Marks signalled last year he could look to purchase the shares in Macquarie Media that Nine doesn’t yet own since its $4 billion merger with Fairfax Media last year. Nine is the owner of this masthead.

Last month, Macquarie Media re-signed star host Alan Jones for two more years ending months of negotiations. Some media industry observers believed Nine was unsure about progressing with a deal while the contract was unresolved.

“I think it’s important [the contract was signed] for the certainty of that business. I think it was important from that perspective,” Marks said in his first public comments on Macquarie Media since Jones was re-signed.

Despite this, he said the successful outcome after the extensive negotiations was “not a reason to – or not to – do a deal with Macquarie”.

“That will depend on what the business looks like, its profitability, its viability and what a deal might look like,” he said.

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Television

Young Sheldon cast coming to the Goldie for TV Week Logie Awards

The stars of American TV comedy series Young Sheldon will walk the red carpet at this year’s TV Week Logie Award on Sunday June 30.

Alongside 10-year-old Iain Armitage, who plays comical child prodigy Sheldon Cooper, will be Zoe Perry (his patient on-screen mum, Mary), Lance Barber (his loveable dad George) and mischievous siblings 16-year-old Montana Jordan (George Jnr) and 11-year-old Raegan Revord (Missy).

Young Sheldon was created as a prequel to award-winning US sitcom The Big Bang Theory, both of which air on Nine Network in Australia. After two successful seasons, Young Sheldon has recently been renewed for a third and fourth season.

TV Week editor Thomas Woodgate said: “This is such wonderful news for this year’s TV Week Logie Awards. I’m so excited to welcome the cast of Young Sheldon to TV’s night of nights at The Star Gold Coast on Queensland’s gorgeous Gold Coast. They’ll bring a lot of star power to TV’s biggest and best awards show. I can’t wait to see them all strut the red carpet on June 30.”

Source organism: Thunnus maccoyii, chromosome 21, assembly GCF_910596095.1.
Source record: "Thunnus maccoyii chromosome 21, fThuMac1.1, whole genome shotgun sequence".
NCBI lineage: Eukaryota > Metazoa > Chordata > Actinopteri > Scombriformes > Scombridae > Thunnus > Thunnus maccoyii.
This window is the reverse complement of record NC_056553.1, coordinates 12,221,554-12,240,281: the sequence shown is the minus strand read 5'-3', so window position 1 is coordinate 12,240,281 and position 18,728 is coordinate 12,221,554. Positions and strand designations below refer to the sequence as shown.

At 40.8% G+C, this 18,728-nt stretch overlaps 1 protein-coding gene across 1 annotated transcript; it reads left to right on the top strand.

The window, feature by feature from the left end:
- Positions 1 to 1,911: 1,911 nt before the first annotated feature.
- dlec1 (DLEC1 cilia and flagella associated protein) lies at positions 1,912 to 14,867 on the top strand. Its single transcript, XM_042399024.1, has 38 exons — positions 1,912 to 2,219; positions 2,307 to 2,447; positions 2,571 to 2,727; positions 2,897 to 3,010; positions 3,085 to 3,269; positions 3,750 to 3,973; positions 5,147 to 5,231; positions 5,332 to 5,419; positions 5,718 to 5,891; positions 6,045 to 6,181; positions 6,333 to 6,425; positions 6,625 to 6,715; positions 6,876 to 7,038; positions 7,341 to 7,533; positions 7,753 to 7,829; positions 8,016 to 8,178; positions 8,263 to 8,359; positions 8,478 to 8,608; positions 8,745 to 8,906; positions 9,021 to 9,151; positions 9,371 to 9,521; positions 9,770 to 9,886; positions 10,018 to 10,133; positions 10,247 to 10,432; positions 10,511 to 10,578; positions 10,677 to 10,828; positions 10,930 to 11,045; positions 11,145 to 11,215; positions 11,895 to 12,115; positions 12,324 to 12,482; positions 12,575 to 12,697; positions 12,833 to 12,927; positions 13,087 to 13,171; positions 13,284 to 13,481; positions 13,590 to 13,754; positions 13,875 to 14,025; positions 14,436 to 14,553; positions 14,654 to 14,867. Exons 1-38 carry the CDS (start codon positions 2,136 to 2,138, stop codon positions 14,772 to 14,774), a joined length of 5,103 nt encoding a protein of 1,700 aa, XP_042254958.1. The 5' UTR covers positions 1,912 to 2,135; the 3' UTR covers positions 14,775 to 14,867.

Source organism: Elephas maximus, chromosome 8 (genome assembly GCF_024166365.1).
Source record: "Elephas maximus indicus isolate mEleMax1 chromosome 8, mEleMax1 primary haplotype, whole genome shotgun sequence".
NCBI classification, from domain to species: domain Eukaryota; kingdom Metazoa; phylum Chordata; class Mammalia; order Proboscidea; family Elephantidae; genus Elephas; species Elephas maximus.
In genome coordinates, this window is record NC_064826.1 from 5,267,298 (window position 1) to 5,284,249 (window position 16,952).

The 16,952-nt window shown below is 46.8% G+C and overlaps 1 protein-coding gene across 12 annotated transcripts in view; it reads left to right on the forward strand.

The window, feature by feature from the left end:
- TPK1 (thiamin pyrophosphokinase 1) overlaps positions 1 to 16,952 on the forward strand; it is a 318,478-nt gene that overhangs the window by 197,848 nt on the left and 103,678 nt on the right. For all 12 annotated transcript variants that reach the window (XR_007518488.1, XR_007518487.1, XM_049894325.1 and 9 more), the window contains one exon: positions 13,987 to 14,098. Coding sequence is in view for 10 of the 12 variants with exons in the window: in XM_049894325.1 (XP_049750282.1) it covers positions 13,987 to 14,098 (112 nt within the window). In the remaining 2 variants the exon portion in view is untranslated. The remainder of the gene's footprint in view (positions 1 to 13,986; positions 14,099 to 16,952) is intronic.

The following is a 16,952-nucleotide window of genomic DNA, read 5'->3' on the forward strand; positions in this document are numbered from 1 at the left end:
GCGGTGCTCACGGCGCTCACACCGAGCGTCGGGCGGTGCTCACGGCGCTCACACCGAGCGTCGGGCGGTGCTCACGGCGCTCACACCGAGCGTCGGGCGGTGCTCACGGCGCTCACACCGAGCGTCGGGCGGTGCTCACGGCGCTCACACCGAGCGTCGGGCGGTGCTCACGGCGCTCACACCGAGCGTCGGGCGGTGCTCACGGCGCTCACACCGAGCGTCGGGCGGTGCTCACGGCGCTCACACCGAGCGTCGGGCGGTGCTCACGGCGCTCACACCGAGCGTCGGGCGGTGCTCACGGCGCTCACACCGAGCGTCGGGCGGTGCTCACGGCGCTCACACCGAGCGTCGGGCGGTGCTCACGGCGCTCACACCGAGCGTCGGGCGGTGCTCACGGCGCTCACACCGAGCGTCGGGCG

Sports Media

Sports rights: NRL planning to get jump on AFL in TV cash grab

The ARL Commission is weighing up whether to go early on its next broadcasting deal, a move that would allow rugby league to get the jump on the AFL but which could also have massive ramifications for the game’s existing clubs, reports The Australian’s Brent Read.

Club chairs and chief executives will meet the ARL Commission and the NRL tomorrow to discuss a range of issues, among them player behaviour, integrity and, significantly, the broadcasting future.

It is understood a discussion paper has been circulated to the clubs raising the prospect of opening talks over the next broadcasting deal as early as next year. The existing arrangement runs until the end of 2022.

The ARL Commission is in the second year of a landmark $1.8 billion deal with Fox Sports and the Nine Network. That deal was the biggest in the code’s history and seemingly allowed the commission to consolidate the future of its clubs by providing them with more money than ever before.

However, despite receiving about $13 million a year from the central administration, most NRL clubs still run at a loss. Hence the need to ensure the next deal at least matches the existing arrangement.